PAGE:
Kerton

King William C.H, iNOVERTC

June 11, early am: Sheridan's force fired / on by the Confederate .skirmishers near )i Trevilian Station. Gen. Hampton's force U riding from Aflfe'sStation arrives at'the Y railroad .

Mitfiftmi Britl/c

1V7tile House

June 11-12: Cavalry battle at,Trevilrao Station i the bloodiest cavahTactioiu£__ the war - ensues between Hampton' s -Confederates and Sheridan. Sheridan" eventually withdraws

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J'unsiaU

StaiiyV

June 12, night: Under cowr^f clarkness Sheridan crosses North Anna and begins return march

June '21: Sheridan reaches White House Landing

Malvern Hill

Hiixa├╝'s Landing

June 28: Sheridan rejoins Army of the Potomac at Petersburg fiuda hdrni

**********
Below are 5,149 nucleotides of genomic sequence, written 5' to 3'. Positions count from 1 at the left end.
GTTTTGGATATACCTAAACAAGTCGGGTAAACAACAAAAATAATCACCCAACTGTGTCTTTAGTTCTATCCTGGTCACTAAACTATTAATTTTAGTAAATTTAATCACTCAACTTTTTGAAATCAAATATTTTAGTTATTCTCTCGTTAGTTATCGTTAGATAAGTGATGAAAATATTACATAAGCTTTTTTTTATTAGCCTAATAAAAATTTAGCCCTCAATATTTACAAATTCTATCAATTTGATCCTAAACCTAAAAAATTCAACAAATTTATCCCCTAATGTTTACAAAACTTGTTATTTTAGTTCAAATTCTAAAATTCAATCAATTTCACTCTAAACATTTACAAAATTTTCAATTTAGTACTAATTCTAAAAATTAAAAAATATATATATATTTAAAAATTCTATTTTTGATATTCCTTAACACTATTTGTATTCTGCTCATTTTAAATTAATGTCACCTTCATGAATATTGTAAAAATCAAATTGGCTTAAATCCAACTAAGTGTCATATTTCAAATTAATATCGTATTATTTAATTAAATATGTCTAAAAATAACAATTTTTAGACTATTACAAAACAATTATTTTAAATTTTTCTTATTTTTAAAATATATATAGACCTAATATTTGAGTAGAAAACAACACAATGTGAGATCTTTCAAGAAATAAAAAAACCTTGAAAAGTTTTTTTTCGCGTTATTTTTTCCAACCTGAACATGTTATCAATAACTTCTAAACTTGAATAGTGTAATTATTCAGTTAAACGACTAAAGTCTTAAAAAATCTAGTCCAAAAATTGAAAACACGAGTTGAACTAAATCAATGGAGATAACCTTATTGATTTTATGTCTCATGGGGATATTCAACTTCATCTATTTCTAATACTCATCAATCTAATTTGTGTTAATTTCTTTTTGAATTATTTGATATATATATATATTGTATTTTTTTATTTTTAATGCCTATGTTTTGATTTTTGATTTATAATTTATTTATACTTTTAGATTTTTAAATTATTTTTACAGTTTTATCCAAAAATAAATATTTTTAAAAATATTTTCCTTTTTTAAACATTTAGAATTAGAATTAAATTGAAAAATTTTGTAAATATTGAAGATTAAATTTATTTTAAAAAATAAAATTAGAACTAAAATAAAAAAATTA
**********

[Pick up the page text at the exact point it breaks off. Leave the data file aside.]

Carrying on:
'OR^WAVHW'

SHERIDAN^1'

Shot through the side, f.E.B. Stuart was just thirty-one"VV;, years old when he was killed. Though one of the South's most popular generals, more recent assessments have cast doubt on Stuarfs abilities, attributing his successes to luck rather than skill. Nevertheless, he was a bold commander who held the affection and respect of his men (below).

10 miles

Go back! Go back and do your duty, as I have done mine, an

VJ duty, as I have done mine, and our country will be safe. Go back, go back!"

Gen. Philip Sheridan and his staff (below), as photographed by Matthew Brady around the time of his two raids.

Maj. Gen. David Hunter (above), who was given the task of subjugating the Shenandoah Valley. Hunter's despoliation of the valley's riches was ferocious, and the general tended to express pride in his achievements rather than regret them as military necessities.

Battle of New Market

May 15, 1864

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